Clean & Jerk vs Snatch

Discussion in 'Masters (50+ years old)' started by KIWI5, Mar 31, 2018.

  1. KIWI5

    KIWI5 More than 300 posts

    I have no interest in learning the snatch- on the other hand, the C&J has got me seriously fired up. This move, compared to the snatch, mimics 'real life' lifting for me. I never, for example- pick up a 20kg sack of (feed, coal, flour..etc) and move it directly overhead. I always, as it is a natural move (for me) lift heavy items to my chest- then overhead (ie when stacking the aforementioned products). I understand that the snatch has near mythical status in the Strongfirst world- and I respect that. My question is: both moves originate with a swing and end overhead- for an older lifter, or 'masters athlete'- the C&J would appear to have less risk and equal to or greater strength benefit. So- I am planning on replacing the snatch with the C&J on some of the programs I am planning to do this year. Am I missing 'something'- or is my approach logical?
     
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  2. Anna C

    Anna C More than 5000 posts Elite Certified Instructor

    Interesting question. As far as the strength and power aspect, they may be similar when you do them heavy. Even for the conditioning aspect, they may be similar when you do them lighter and longer. So yes, I think that approach is logical. Interested in what others may think about this.

    Having said that, I'll add that I'm about your age (50) and have found from my experience that the snatch isn't risky, and may be slightly more beneficial overall.
     
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  3. Harald Motz

    Harald Motz Quadruple-Digit Post Count Certified Instructor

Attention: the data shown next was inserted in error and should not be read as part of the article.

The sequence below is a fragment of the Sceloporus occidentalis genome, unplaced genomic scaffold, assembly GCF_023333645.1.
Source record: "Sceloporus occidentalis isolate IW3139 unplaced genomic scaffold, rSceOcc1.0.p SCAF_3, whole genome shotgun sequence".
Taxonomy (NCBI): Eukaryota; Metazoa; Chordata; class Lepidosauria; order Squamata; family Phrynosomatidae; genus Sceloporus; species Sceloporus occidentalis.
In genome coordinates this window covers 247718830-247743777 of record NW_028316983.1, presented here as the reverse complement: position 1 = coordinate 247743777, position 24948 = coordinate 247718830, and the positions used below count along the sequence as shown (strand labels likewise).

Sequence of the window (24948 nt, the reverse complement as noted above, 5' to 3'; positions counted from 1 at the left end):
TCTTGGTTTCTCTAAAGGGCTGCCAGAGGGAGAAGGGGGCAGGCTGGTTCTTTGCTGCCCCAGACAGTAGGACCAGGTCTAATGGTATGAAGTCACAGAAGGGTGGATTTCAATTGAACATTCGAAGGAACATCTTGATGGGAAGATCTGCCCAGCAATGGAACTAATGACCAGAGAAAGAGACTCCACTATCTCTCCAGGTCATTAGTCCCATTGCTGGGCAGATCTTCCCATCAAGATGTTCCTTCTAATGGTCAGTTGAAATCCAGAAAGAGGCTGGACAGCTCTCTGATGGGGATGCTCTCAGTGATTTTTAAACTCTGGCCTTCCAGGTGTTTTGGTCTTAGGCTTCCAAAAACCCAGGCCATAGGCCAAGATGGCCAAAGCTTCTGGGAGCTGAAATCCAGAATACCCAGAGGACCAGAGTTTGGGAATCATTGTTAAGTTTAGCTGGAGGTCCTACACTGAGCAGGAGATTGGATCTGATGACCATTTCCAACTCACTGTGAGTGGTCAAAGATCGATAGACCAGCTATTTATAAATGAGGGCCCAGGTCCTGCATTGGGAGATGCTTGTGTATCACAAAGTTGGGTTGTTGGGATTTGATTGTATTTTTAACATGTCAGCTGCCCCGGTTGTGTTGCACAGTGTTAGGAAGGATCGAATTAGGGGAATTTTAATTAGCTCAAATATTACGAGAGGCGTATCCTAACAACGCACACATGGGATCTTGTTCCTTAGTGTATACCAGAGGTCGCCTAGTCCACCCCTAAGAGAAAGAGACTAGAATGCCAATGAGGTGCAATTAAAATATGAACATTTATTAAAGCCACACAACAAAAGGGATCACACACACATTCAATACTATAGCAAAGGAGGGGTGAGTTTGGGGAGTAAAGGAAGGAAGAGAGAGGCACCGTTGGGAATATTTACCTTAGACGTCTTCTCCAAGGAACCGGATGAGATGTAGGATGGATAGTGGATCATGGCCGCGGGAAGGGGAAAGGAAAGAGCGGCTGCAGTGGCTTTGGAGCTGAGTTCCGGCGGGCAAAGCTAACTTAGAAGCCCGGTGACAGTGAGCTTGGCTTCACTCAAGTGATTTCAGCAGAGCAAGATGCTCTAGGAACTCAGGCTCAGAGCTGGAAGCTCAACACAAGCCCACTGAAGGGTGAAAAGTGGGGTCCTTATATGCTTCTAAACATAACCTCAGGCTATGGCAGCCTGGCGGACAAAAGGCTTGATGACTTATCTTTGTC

the snatch demands and builds more Power. Power = Work/Time = (Force x Distance)/Time. Looking very simplified for an example comparing just a clean to a snatch, same bell weight: in a snatch the bell travels from backswing to lockout I would say more than double the way than from backswing to the rack in the clean. The time it takes for the bell is in my opinion is a fraction of a second longer, I guess far from double the time than the clean takes. Far more way in just a little bit more of time with the same bell is more Power. In that regard, in my opinion the double bell high pull would be the most powerful move to be done for repeats. A lot of weight can be moved for a good amount of distance in a short period of time.

    From my extensive kind of heavy one arm snatch experience over the last two years or so, I find it surprisingly safe, especially for the shoulders. Hands may feel different about it.
     
    Last edited: Mar 31, 2018
  4. Al Ciampa

    Al Ciampa Quadruple-Digit Post Count Certified Instructor

    So why not just do real life work then?
     
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  5. North Coast Miller

    North Coast Miller More than 2500 posts

    Neither move grooves very well with real world application. This is actually true of many very good exercises - they are intended to improve overall strength, stamina by developing the body.

    Use of very heavy loads with the C&J might generally be a closer match, and the hip pop of the Jerk as well, but probably not enough to apply relative to specificity.

    You would have to switch to sandbag lifting to get better linear correlation to picking up heavy sacks of stuff.

    In your day to day do you ever heft heavy items to a lock-out over your head?
     
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  6. Maine-ah KB

    Maine-ah KB Quadruple-Digit Post Count

    to me its a time and place thing. there both full body expressions of power. they both get weight over your head (source of happiness) and the both produce pretty stanch what the He@# effects.

    Clean & Jerk starts with a hinge and ends up squarely in the over head press family, its a useful conditioning tool and as fare as a full body hypertrophy tool it pretty darn good.

    the Snatch is a HINGE or Big Pull. I expression of power when I do them. also a useful conditioning tool and if you want a bigger back well snatch away.

    Figure out what your goal is and then chose the right tool for the job. Don't saw a log with a screwdriver as my father is liable to say. :)
     
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  7. Steve W.

    Steve W. Quadruple-Digit Post Count

    For me, there are two reasons why I don't use the C&J in my training at all.